People, in general, don’t like to be criticized. When I am asked to give a constructive critique, I follow two simple guidelines.
1) Praise Specifically
First, I make an effort to praise specifically. If I am critiquing a lecture, I focus on what went well. If I am critiquing a book, I shine a light on well-written passages and the overall spirit of the book.
The key is to be specific, not general. Most people praise in general terms but criticize specifically.
2) Focus on the Future
Second, I give a constructive critique with a future orientation, that is, I always talk about what can be done better next time.
Focusing on the future is better than focusing on the past. I never say that I “didn’t like” this or that. What is done is done and can’t be changed. If the person receiving the critique is supposed to be able to make changes based on what I say, then my focus must be on the future that can be changed, not on the past that can’t be changed.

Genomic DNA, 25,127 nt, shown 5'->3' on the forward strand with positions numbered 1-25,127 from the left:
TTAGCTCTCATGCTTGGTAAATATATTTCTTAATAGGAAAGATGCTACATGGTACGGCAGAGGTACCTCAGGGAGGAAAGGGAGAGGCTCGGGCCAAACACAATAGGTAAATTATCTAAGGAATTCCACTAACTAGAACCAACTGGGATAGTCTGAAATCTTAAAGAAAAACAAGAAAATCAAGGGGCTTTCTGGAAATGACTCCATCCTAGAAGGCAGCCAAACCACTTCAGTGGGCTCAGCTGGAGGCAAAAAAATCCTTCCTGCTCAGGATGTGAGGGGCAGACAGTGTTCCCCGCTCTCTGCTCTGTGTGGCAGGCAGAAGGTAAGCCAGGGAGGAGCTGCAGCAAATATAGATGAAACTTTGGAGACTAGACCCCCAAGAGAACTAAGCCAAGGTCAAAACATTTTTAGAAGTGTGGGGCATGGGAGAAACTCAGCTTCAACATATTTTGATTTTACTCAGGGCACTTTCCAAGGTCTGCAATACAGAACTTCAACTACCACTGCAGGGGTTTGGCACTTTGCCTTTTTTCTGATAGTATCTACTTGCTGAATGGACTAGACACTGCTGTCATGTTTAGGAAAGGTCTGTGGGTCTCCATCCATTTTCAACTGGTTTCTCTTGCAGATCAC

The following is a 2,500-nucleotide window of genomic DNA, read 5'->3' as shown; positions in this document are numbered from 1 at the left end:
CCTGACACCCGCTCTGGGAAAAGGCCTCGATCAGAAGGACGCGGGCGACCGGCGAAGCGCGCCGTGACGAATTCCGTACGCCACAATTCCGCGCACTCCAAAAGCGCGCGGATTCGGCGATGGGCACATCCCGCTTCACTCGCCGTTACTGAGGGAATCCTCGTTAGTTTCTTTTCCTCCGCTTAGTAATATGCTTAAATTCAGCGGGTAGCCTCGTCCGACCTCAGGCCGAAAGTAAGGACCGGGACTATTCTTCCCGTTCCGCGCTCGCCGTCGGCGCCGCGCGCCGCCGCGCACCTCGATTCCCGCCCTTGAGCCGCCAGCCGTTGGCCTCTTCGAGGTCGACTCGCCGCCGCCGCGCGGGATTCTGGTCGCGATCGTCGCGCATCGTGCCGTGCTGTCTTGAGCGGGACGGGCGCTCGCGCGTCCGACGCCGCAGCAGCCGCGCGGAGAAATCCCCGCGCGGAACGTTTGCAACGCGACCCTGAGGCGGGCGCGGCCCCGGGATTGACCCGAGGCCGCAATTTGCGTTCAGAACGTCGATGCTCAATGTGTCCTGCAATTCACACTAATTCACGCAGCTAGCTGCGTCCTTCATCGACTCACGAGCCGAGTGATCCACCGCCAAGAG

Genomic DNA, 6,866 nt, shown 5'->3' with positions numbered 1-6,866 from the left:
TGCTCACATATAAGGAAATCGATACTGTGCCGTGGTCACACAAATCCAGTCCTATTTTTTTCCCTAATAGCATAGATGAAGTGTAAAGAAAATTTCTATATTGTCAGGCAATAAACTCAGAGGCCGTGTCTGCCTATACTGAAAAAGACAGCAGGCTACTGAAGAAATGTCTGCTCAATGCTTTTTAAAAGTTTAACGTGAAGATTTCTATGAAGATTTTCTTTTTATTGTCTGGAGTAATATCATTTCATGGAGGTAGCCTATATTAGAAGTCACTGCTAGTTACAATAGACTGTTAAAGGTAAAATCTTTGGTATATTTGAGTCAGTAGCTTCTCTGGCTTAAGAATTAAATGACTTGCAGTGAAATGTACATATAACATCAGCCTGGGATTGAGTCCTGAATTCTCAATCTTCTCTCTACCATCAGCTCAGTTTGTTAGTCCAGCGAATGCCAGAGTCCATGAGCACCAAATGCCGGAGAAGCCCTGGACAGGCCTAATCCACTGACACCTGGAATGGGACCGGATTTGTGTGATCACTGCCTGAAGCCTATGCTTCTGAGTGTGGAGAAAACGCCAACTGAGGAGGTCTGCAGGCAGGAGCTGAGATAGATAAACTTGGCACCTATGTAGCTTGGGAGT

Extremely Effective Approach
I have spent thousands of hours in classroom-type settings and this approach has proven to be extremely effective. It usually results in an engaging conversation about possibilities and the missing pieces in the puzzle rather than a shameful silence.
Only a select few can take a bad past-oriented review or scathing critique and grow from it. My approach, as described above, is more likely to result in a positive outcome.
The goal is to inspire, teach, and encourage.
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